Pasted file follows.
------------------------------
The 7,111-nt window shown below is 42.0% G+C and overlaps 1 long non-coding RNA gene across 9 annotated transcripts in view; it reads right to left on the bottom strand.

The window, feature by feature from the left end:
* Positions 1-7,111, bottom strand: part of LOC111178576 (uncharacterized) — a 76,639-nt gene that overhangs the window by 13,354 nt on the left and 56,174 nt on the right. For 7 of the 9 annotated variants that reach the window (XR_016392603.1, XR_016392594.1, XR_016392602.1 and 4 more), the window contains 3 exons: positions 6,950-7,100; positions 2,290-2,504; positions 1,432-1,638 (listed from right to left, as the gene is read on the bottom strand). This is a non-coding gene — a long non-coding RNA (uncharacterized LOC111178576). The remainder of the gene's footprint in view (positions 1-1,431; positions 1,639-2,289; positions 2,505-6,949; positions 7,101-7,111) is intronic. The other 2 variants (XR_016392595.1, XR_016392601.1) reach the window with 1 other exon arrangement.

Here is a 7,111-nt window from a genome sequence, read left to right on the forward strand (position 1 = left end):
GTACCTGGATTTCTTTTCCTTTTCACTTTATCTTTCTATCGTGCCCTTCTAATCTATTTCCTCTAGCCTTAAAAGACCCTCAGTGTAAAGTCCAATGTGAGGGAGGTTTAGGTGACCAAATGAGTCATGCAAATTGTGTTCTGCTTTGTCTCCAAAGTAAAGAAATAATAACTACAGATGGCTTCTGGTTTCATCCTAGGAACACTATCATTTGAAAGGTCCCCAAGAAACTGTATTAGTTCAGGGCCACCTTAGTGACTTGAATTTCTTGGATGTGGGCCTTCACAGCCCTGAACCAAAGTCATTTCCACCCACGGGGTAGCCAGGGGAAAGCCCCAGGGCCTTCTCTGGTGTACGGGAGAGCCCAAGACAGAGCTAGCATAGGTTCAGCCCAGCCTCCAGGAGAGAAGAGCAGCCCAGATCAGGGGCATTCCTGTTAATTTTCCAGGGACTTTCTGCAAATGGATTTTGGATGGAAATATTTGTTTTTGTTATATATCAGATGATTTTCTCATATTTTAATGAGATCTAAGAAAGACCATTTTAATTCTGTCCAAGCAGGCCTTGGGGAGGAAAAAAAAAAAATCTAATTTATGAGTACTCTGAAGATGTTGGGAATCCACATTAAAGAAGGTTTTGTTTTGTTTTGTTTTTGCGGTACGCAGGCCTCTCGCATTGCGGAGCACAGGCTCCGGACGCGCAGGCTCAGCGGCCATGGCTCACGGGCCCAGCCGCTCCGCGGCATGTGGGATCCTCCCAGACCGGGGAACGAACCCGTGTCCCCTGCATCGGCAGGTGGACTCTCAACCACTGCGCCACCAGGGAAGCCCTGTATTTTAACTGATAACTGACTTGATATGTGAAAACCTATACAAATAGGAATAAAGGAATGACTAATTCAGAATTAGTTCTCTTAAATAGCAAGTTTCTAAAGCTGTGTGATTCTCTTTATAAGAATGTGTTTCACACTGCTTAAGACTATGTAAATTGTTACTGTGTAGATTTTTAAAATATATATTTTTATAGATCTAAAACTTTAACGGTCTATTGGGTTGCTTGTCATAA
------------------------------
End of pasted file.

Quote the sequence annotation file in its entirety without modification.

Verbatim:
The 7,111-nt window shown below is 42.0% G+C and overlaps 1 long non-coding RNA gene across 9 annotated transcripts in view; it reads right to left on the bottom strand.

The window, feature by feature from the left end:
* Positions 1-7,111, bottom strand: part of LOC111178576 (uncharacterized) — a 76,639-nt gene that overhangs the window by 13,354 nt on the left and 56,174 nt on the right. For 7 of the 9 annotated variants that reach the window (XR_016392603.1, XR_016392594.1, XR_016392602.1 and 4 more), the window contains 3 exons: positions 6,950-7,100; positions 2,290-2,504; positions 1,432-1,638 (listed from right to left, as the gene is read on the bottom strand). This is a non-coding gene — a long non-coding RNA (uncharacterized LOC111178576). The remainder of the gene's footprint in view (positions 1-1,431; positions 1,639-2,289; positions 2,505-6,949; positions 7,101-7,111) is intronic. The other 2 variants (XR_016392595.1, XR_016392601.1) reach the window with 1 other exon arrangement.

Here is a 7,111-nt window from a genome sequence, read left to right on the forward strand (position 1 = left end):
GTACCTGGATTTCTTTTCCTTTTCACTTTATCTTTCTATCGTGCCCTTCTAATCTATTTCCTCTAGCCTTAAAAGACCCTCAGTGTAAAGTCCAATGTGAGGGAGGTTTAGGTGACCAAATGAGTCATGCAAATTGTGTTCTGCTTTGTCTCCAAAGTAAAGAAATAATAACTACAGATGGCTTCTGGTTTCATCCTAGGAACACTATCATTTGAAAGGTCCCCAAGAAACTGTATTAGTTCAGGGCCACCTTAGTGACTTGAATTTCTTGGATGTGGGCCTTCACAGCCCTGAACCAAAGTCATTTCCACCCACGGGGTAGCCAGGGGAAAGCCCCAGGGCCTTCTCTGGTGTACGGGAGAGCCCAAGACAGAGCTAGCATAGGTTCAGCCCAGCCTCCAGGAGAGAAGAGCAGCCCAGATCAGGGGCATTCCTGTTAATTTTCCAGGGACTTTCTGCAAATGGATTTTGGATGGAAATATTTGTTTTTGTTATATATCAGATGATTTTCTCATATTTTAATGAGATCTAAGAAAGACCATTTTAATTCTGTCCAAGCAGGCCTTGGGGAGGAAAAAAAAAAAATCTAATTTATGAGTACTCTGAAGATGTTGGGAATCCACATTAAAGAAGGTTTTGTTTTGTTTTGTTTTTGCGGTACGCAGGCCTCTCGCATTGCGGAGCACAGGCTCCGGACGCGCAGGCTCAGCGGCCATGGCTCACGGGCCCAGCCGCTCCGCGGCATGTGGGATCCTCCCAGACCGGGGAACGAACCCGTGTCCCCTGCATCGGCAGGTGGACTCTCAACCACTGCGCCACCAGGGAAGCCCTGTATTTTAACTGATAACTGACTTGATATGTGAAAACCTATACAAATAGGAATAAAGGAATGACTAATTCAGAATTAGTTCTCTTAAATAGCAAGTTTCTAAAGCTGTGTGATTCTCTTTATAAGAATGTGTTTCACACTGCTTAAGACTATGTAAATTGTTACTGTGTAGATTTTTAAAATATATATTTTTATAGATCTAAAACTTTAACGGTCTATTGGGTTGCTTGTCATAA